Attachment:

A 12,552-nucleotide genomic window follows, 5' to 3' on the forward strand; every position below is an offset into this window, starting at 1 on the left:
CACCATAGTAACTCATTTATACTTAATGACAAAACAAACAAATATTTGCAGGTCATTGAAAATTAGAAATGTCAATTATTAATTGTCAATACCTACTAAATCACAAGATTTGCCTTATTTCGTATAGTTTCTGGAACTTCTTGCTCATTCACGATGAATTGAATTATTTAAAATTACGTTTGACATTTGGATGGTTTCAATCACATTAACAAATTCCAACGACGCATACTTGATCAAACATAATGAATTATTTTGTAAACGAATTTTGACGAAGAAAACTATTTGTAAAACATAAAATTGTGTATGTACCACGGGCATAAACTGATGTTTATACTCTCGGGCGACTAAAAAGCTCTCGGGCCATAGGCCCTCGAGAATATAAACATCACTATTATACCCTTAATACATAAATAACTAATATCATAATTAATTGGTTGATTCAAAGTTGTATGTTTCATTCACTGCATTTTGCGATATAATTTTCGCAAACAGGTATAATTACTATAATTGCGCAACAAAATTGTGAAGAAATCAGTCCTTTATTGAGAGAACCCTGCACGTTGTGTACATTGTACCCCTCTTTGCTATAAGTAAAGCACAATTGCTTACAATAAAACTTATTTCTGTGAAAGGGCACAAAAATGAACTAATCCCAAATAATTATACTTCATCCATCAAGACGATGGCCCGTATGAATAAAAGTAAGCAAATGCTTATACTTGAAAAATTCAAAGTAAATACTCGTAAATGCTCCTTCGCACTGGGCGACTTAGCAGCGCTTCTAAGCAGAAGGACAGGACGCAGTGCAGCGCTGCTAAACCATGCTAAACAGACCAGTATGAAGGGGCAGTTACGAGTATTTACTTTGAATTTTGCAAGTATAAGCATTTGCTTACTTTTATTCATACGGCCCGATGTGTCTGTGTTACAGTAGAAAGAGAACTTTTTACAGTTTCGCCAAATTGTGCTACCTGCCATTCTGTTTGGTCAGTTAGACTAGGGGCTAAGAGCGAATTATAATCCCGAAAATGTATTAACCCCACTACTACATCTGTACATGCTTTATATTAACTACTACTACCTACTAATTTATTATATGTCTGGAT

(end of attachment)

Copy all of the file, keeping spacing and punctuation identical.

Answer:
A 12,552-nucleotide genomic window follows, 5' to 3' on the forward strand; every position below is an offset into this window, starting at 1 on the left:
CACCATAGTAACTCATTTATACTTAATGACAAAACAAACAAATATTTGCAGGTCATTGAAAATTAGAAATGTCAATTATTAATTGTCAATACCTACTAAATCACAAGATTTGCCTTATTTCGTATAGTTTCTGGAACTTCTTGCTCATTCACGATGAATTGAATTATTTAAAATTACGTTTGACATTTGGATGGTTTCAATCACATTAACAAATTCCAACGACGCATACTTGATCAAACATAATGAATTATTTTGTAAACGAATTTTGACGAAGAAAACTATTTGTAAAACATAAAATTGTGTATGTACCACGGGCATAAACTGATGTTTATACTCTCGGGCGACTAAAAAGCTCTCGGGCCATAGGCCCTCGAGAATATAAACATCACTATTATACCCTTAATACATAAATAACTAATATCATAATTAATTGGTTGATTCAAAGTTGTATGTTTCATTCACTGCATTTTGCGATATAATTTTCGCAAACAGGTATAATTACTATAATTGCGCAACAAAATTGTGAAGAAATCAGTCCTTTATTGAGAGAACCCTGCACGTTGTGTACATTGTACCCCTCTTTGCTATAAGTAAAGCACAATTGCTTACAATAAAACTTATTTCTGTGAAAGGGCACAAAAATGAACTAATCCCAAATAATTATACTTCATCCATCAAGACGATGGCCCGTATGAATAAAAGTAAGCAAATGCTTATACTTGAAAAATTCAAAGTAAATACTCGTAAATGCTCCTTCGCACTGGGCGACTTAGCAGCGCTTCTAAGCAGAAGGACAGGACGCAGTGCAGCGCTGCTAAACCATGCTAAACAGACCAGTATGAAGGGGCAGTTACGAGTATTTACTTTGAATTTTGCAAGTATAAGCATTTGCTTACTTTTATTCATACGGCCCGATGTGTCTGTGTTACAGTAGAAAGAGAACTTTTTACAGTTTCGCCAAATTGTGCTACCTGCCATTCTGTTTGGTCAGTTAGACTAGGGGCTAAGAGCGAATTATAATCCCGAAAATGTATTAACCCCACTACTACATCTGTACATGCTTTATATTAACTACTACTACCTACTAATTTATTATATGTCTGGAT